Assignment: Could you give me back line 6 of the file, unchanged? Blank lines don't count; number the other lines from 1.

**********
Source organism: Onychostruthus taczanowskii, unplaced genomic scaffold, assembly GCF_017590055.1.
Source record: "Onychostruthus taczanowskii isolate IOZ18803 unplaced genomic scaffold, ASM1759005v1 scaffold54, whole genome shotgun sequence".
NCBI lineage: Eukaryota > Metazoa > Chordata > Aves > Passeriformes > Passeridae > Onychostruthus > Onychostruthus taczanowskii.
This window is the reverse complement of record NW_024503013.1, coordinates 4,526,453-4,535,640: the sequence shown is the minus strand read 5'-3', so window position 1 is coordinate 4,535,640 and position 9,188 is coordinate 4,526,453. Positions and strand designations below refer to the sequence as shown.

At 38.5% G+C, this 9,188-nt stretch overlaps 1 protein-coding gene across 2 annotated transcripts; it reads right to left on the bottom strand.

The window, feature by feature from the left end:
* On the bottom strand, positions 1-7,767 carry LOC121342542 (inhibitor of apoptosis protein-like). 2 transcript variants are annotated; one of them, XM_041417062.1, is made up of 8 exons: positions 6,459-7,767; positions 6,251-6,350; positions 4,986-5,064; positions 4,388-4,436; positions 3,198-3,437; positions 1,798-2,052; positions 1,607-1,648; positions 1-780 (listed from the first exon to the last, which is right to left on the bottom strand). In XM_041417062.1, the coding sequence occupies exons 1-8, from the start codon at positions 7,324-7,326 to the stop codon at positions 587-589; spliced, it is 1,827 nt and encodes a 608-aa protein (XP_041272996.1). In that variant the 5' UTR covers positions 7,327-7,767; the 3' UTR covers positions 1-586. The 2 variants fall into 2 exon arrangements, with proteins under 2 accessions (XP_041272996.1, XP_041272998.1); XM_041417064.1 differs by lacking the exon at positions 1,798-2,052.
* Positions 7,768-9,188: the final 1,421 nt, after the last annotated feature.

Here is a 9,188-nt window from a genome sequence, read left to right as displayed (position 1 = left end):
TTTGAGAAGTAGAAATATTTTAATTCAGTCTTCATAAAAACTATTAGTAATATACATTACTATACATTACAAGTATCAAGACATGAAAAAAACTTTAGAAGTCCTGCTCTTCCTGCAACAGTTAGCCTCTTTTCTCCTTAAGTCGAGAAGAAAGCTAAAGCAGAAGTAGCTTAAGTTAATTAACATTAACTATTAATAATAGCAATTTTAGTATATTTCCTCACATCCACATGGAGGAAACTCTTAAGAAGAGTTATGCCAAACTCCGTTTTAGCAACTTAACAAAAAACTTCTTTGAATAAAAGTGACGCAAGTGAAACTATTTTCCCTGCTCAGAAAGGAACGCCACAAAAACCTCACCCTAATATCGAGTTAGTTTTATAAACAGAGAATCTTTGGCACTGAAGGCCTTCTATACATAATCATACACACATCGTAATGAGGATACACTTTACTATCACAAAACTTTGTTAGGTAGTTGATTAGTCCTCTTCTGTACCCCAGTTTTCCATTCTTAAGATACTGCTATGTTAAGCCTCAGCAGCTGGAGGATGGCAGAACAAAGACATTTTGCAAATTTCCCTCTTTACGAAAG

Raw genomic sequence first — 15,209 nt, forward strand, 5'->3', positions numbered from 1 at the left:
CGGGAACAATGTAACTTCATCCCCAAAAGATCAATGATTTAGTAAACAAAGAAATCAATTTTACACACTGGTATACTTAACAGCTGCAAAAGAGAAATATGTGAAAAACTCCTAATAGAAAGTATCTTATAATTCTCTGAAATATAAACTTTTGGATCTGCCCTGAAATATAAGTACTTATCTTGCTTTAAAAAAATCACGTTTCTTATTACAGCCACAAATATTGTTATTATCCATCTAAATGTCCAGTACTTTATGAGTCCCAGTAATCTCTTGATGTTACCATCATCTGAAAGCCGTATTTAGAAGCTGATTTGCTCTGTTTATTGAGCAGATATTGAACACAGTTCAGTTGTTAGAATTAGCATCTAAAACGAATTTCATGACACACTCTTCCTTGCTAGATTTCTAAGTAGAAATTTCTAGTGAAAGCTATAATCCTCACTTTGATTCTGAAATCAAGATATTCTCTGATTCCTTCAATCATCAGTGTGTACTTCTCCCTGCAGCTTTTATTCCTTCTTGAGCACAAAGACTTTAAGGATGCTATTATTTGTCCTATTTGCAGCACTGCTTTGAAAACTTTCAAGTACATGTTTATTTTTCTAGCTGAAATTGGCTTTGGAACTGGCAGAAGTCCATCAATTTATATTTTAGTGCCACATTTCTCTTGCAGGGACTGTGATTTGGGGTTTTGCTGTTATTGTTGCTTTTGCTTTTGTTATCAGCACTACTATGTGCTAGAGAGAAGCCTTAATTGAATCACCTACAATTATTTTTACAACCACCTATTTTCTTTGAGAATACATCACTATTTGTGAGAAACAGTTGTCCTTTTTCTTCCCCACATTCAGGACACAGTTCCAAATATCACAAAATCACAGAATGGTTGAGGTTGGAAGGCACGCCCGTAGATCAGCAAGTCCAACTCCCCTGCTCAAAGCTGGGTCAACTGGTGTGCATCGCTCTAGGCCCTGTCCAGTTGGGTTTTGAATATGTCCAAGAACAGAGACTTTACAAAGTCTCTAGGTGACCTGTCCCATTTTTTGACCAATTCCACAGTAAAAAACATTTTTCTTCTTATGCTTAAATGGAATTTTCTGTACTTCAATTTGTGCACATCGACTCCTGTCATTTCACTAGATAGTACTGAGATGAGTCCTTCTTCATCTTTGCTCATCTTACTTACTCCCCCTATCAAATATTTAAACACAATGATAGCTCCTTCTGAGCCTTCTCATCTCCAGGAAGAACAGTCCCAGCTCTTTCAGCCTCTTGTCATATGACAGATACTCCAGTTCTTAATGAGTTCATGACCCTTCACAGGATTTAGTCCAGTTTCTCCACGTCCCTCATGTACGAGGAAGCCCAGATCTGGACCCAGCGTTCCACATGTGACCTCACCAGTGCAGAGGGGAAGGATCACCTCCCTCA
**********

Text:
The window, feature by feature from the left end: